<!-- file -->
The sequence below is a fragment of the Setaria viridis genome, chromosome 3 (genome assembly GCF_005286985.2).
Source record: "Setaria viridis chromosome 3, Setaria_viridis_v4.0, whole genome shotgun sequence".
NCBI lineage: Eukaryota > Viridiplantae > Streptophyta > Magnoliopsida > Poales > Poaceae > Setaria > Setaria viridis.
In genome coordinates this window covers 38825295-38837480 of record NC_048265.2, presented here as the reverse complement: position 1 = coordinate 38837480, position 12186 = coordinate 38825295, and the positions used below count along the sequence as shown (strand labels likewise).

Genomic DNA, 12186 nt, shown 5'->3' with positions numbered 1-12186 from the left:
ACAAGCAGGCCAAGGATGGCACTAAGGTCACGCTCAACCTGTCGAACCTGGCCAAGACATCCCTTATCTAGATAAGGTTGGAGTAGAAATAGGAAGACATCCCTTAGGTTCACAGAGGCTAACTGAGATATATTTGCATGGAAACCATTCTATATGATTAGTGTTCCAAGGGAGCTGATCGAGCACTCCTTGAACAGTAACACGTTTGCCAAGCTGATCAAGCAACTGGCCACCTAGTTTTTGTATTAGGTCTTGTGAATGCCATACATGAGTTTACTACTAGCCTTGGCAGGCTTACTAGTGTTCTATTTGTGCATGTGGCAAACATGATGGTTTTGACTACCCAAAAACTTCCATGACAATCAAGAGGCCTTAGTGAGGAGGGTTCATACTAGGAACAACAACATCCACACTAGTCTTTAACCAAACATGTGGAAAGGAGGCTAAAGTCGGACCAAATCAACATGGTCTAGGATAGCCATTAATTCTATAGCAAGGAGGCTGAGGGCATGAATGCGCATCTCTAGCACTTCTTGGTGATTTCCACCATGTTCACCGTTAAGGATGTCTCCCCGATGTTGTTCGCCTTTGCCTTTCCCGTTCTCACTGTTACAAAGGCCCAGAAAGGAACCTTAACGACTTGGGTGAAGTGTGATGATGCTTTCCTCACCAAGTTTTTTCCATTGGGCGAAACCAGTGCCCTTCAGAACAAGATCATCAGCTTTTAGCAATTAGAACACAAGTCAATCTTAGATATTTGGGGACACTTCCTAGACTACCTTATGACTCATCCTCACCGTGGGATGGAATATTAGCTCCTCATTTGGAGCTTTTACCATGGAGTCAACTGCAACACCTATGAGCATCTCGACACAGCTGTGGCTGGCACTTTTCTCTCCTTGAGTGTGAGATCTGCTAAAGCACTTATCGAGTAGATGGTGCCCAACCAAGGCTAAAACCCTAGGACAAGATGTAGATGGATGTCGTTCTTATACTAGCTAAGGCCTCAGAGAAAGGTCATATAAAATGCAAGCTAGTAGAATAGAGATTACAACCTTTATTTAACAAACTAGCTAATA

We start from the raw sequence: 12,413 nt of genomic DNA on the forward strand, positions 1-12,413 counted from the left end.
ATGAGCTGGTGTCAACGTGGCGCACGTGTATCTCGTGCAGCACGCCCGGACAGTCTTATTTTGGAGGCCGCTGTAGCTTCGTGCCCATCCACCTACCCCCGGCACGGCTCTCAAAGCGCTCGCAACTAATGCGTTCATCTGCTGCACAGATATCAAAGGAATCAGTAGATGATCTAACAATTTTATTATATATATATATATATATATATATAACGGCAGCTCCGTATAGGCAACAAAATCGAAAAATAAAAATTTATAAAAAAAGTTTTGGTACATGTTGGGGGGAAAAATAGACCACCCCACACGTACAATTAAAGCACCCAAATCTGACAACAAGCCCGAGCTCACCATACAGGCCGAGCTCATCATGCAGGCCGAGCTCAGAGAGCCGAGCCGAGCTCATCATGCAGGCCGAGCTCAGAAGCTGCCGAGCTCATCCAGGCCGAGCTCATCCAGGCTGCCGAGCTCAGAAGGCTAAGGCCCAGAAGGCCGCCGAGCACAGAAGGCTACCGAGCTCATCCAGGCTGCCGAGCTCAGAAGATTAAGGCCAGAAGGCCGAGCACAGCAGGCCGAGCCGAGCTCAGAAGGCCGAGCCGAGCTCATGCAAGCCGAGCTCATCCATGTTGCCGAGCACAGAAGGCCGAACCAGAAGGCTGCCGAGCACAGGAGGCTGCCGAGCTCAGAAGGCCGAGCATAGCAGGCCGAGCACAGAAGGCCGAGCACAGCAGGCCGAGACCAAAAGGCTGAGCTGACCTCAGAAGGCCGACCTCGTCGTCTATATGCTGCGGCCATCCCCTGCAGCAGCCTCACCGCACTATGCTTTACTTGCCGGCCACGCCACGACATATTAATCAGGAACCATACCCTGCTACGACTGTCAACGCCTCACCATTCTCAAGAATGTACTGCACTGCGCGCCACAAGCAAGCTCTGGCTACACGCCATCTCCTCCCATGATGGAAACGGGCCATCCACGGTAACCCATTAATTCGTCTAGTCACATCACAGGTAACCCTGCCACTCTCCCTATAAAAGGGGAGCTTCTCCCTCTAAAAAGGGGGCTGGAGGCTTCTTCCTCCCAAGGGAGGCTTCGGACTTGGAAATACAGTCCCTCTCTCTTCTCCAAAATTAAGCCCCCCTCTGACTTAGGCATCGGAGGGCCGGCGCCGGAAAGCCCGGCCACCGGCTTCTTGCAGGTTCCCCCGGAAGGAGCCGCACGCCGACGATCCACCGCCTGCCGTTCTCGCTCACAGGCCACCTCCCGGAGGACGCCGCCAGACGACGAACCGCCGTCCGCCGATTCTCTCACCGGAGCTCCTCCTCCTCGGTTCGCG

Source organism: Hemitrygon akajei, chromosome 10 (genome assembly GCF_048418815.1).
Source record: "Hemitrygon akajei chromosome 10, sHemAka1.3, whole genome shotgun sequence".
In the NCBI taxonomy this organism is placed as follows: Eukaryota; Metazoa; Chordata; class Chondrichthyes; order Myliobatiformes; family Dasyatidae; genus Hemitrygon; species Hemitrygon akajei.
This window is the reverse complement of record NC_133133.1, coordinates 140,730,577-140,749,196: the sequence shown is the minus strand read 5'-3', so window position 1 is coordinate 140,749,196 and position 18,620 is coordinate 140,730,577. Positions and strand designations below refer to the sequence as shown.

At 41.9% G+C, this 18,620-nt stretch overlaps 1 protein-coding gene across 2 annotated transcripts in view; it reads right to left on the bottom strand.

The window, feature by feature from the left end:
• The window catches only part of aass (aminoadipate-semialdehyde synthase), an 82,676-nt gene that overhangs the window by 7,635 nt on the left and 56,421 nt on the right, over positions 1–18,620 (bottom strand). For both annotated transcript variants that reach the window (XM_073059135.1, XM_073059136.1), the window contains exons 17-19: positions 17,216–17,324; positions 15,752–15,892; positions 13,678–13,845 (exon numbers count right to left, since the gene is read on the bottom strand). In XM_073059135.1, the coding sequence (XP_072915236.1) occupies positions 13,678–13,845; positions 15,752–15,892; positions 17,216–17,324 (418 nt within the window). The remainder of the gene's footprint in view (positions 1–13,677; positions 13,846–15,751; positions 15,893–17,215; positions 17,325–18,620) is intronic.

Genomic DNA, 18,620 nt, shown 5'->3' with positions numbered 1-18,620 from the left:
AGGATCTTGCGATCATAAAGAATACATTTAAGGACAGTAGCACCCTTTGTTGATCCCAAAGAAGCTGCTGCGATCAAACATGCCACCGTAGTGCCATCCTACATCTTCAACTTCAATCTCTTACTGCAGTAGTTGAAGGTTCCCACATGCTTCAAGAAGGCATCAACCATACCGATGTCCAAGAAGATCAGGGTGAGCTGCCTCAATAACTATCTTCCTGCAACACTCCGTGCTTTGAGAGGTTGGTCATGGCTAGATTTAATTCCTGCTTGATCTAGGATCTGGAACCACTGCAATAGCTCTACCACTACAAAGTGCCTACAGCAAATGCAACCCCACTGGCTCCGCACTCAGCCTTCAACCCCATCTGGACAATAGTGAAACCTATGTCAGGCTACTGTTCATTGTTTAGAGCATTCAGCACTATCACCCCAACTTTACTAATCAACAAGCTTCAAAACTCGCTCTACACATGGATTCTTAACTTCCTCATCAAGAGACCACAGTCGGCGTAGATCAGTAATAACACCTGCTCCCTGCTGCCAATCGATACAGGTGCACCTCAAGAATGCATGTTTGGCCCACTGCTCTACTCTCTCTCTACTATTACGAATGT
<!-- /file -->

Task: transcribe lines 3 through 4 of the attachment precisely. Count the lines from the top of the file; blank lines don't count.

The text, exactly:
NCBI lineage: Eukaryota > Viridiplantae > Streptophyta > Magnoliopsida > Poales > Poaceae > Setaria > Setaria viridis.
In genome coordinates this window covers 38825295-38837480 of record NC_048265.2, presented here as the reverse complement: position 1 = coordinate 38837480, position 12186 = coordinate 38825295, and the positions used below count along the sequence as shown (strand labels likewise).